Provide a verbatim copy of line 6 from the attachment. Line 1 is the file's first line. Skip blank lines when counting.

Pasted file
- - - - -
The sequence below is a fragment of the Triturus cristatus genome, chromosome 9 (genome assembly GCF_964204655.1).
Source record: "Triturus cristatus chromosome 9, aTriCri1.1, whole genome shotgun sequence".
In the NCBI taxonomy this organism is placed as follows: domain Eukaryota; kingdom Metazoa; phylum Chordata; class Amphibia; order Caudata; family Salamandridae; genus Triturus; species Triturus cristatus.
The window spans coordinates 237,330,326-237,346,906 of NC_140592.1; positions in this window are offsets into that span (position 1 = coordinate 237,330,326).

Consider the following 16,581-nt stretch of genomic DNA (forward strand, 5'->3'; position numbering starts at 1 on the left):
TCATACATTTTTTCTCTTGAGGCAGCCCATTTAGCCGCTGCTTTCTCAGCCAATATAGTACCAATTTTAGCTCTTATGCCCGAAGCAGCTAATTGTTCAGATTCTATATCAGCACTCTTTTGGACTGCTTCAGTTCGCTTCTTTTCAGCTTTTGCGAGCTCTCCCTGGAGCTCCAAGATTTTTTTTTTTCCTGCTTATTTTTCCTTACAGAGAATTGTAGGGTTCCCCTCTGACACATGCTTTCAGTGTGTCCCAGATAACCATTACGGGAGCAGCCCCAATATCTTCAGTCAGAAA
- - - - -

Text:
TCATACATTTTTTCTCTTGAGGCAGCCCATTTAGCCGCTGCTTTCTCAGCCAATATAGTACCAATTTTAGCTCTTATGCCCGAAGCAGCTAATTGTTCAGATTCTATATCAGCACTCTTTTGGACTGCTTCAGTTCGCTTCTTTTCAGCTTTTGCGAGCTCTCCCTGGAGCTCCAAGATTTTTTTTTTTCCTGCTTATTTTTCCTTACAGAGAATTGTAGGGTTCCCCTCTGACACATGCTTTCAGTGTGTCCCAGATAACCATTACGGGAGCAGCCCCAATATCTTCAGTCAGAAA